If you suspect your dog has some kind of allergy to a metal collar, remove it and replace with a nylon or leather collar. Consult a vet to have the condition diagnosed and treated.
Why do puppies bite and scratch at their collars?
It is very normal for puppies to agitate at their collars, especially when they are undergoing “collar training” and still getting used to the experience.
Puppies will scratch and bite at collars simply because they’re not used to them. However, they will also show discomfort (or distress) if the collar is too tight or too loose.
Always make sure your puppy’s collar is fitted correctly. You should be able to fit two fingers between the collar and her neck. Any looser than this, and they’ll pull the collar off. Any tighter, and they won’t be able to breath, bark, or eat comfortably.
A badly fitting collar can injure a puppy (or any dog), so it’s important that the collar is fitted correctly and kept in good condition.
Puppies are best introduced to their collar in stages: perhaps just five minutes at a time at regular times of the day.
A treat given each time the collar is fitted is a good motivation, and if you do something pleasant (a walk or a game) each time the collar is on, the pup should begin to associate these activities with the collar.
What should I do to get my dog to accept his collar?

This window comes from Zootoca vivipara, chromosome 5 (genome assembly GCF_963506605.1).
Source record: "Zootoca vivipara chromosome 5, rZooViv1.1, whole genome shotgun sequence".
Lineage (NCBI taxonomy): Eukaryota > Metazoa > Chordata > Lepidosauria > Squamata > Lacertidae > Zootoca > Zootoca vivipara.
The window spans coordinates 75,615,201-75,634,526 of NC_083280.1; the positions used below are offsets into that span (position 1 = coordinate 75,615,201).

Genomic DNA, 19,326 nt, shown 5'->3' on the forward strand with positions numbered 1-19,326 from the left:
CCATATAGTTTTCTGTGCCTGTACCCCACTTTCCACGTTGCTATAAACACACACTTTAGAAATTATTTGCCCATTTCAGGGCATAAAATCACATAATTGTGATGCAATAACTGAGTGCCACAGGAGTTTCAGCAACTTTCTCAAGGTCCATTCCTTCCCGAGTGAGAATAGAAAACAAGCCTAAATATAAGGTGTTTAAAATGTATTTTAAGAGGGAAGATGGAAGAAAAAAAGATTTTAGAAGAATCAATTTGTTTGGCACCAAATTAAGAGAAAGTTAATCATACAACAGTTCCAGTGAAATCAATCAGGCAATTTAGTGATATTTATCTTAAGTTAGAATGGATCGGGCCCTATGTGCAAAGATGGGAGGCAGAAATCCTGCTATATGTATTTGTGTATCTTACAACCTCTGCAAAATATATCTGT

There are a number of ways you can help your dog adjust to wearing a collar, ranging from offering regular treats to finding a collar which doesn’t agitate them.
It’s important that your dog accept a collar each time they accompany you into public places. A dog collar displays identification, without which they have a slim chance of being reunited with you if they become lost.
Make sure your dog’s collar fits comfortably, is not worn or frayed or too heavy, and does not have any attached jangly hanging features.
Try offering an edible treat and lots of praise each time you manage to fasten the collar. Insist that the collar remain on for short periods of time to begin with. Gradually lengthen the periods of time.
Remember that some dogs may have experienced trauma earlier in their lives, which they now associate with a collar.
Finally, each time the collar is on, play a game or go for a walk. Hopefully your dog will begin to associate her collar with a fun outing.
Should a dog wear a collar all the time?
All dogs need to wear a dog collar (with identification) if they are in any public place, but when they are secure in your own home, collar free time is a matter of owner discretion.
Some dogs are happy wearing a collar all day and all night and really only have them off during bath time or when the collar needs some attention.
Other dogs welcome a break form their collar, especially overnight. Providing your dog cannot escape from your home or yard, most dog owners agree that collars can come off at certain times of the day or evening.
My name is Ken and I’m one of the staff writers at Petloverguy.com. I’ve cared for pets most of my life starting with hamsters, turtles, and snakes. Then moving up to parakeets, guinea pigs, and even ducks.
I currently live with two yorkies and a chihuahua mix.